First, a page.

Jurema, the guide’s wife, has been a quiet background character throughout and momentarily finds herself thrust into the role of protagonist, sullenly picking up the narrative as well as a dwarf and an emaciated birdlike journalist. The three struggle to make their way to Canudos where they dissolve for a time into the background of the city, erecting blockades, shivering in the cold, sharing the last remaining moisture from the marrow of a bone. 

As the Republic mounts its offensive the outlaws are joined by more and more disenfranchised citizens. The Mirandela village of Indians, herded together in the eighteenth century by the Capuchins missionaries, trickle into Canudos to offer their support. While the Republic fights with Krupp cannons and artillery the bandits have slingshots and bees nests. There is no conceivable reason for the bandits to win, but they do, one battle after another. They fight a battle without quarter and mercurial lines of offensive. But even this isn’t enough. The war of attrition takes it’s toll on both sides, and every evening the emaciated and desperate living are harder and harder to distinguish from the dead.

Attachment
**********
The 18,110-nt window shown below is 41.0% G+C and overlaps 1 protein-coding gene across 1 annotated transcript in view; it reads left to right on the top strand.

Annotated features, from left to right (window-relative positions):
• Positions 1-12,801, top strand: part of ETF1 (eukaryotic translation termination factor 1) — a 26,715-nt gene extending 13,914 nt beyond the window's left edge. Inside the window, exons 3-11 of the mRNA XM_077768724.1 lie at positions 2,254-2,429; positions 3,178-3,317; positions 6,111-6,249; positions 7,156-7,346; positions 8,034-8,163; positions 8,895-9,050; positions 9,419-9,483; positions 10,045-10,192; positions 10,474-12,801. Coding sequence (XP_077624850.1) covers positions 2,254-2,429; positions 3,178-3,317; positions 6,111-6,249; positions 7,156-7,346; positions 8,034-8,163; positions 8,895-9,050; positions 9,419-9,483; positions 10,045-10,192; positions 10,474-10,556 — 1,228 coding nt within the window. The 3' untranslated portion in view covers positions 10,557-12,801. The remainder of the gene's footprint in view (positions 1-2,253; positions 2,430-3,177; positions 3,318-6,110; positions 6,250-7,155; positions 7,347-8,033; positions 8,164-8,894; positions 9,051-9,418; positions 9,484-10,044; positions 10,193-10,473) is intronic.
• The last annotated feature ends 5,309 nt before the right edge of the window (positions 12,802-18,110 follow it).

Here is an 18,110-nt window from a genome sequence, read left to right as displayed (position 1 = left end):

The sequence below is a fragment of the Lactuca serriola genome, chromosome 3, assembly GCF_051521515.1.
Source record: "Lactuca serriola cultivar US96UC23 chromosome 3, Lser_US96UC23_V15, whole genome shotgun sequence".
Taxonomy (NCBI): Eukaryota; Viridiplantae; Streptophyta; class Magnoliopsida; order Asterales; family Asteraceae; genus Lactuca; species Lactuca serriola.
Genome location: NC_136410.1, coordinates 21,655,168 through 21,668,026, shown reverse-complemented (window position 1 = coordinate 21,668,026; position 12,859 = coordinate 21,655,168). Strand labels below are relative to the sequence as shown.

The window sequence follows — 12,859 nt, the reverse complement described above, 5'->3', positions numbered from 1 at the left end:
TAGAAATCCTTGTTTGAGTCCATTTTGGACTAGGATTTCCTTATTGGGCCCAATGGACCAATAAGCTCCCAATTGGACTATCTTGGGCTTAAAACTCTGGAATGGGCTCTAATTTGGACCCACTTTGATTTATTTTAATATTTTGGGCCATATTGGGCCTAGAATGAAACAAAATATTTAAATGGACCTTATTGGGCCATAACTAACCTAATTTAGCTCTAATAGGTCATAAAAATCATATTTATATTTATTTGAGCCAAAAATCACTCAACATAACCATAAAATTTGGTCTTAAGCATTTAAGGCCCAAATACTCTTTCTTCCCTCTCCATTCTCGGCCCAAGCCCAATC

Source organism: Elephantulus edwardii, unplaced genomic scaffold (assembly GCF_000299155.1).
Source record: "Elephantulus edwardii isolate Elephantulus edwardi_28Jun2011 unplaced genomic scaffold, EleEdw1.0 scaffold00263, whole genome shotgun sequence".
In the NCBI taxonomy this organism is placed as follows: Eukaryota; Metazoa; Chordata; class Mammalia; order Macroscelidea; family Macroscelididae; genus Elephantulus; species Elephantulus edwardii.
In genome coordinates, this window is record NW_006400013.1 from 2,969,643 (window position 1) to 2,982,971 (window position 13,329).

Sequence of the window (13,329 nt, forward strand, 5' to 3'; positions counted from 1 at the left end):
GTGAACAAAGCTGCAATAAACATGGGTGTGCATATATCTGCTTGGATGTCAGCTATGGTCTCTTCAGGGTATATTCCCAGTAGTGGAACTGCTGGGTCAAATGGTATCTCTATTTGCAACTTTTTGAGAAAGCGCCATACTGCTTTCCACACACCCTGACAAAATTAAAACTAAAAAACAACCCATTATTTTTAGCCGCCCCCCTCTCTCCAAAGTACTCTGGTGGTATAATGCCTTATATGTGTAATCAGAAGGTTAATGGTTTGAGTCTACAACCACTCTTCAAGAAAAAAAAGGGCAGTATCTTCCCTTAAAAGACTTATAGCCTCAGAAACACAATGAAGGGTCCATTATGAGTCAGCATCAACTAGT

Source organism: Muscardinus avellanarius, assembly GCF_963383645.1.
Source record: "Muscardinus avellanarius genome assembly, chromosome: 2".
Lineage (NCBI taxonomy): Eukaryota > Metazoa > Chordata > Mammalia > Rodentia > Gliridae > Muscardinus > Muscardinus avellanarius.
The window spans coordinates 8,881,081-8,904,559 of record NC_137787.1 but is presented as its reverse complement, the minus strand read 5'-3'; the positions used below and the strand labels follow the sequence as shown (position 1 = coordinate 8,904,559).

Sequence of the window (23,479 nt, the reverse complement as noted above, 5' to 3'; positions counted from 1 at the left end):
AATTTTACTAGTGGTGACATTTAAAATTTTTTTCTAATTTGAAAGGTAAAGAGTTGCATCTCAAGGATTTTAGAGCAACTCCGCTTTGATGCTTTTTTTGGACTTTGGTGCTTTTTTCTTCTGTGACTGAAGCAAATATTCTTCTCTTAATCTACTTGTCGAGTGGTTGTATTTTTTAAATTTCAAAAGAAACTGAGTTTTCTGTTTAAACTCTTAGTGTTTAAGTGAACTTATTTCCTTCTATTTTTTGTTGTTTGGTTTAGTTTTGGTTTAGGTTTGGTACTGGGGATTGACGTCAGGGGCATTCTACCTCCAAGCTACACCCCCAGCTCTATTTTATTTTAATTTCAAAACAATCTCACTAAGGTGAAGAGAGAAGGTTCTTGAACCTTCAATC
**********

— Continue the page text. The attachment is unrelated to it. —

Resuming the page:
As the death toll climbs to thirty thousand souls, seven skeletal bandits escape through the cover of darkness. All have been chosen and given consent to leave by the Counselor as he too succumbs to starvation, but not all are joyous at the prospect of abandoning the fight. The Villanova brothers have been chosen to start again, somewhere else sometime else. They will pick up one stone and a trowel of mortar and slowly rebuild the hopes and dreams of the diaspora. The journalist and his nuclear family which now includes the dwarf and Jurema, have been tasked with escaping so that the world can know their story; why they fought and the truth about the end of the world.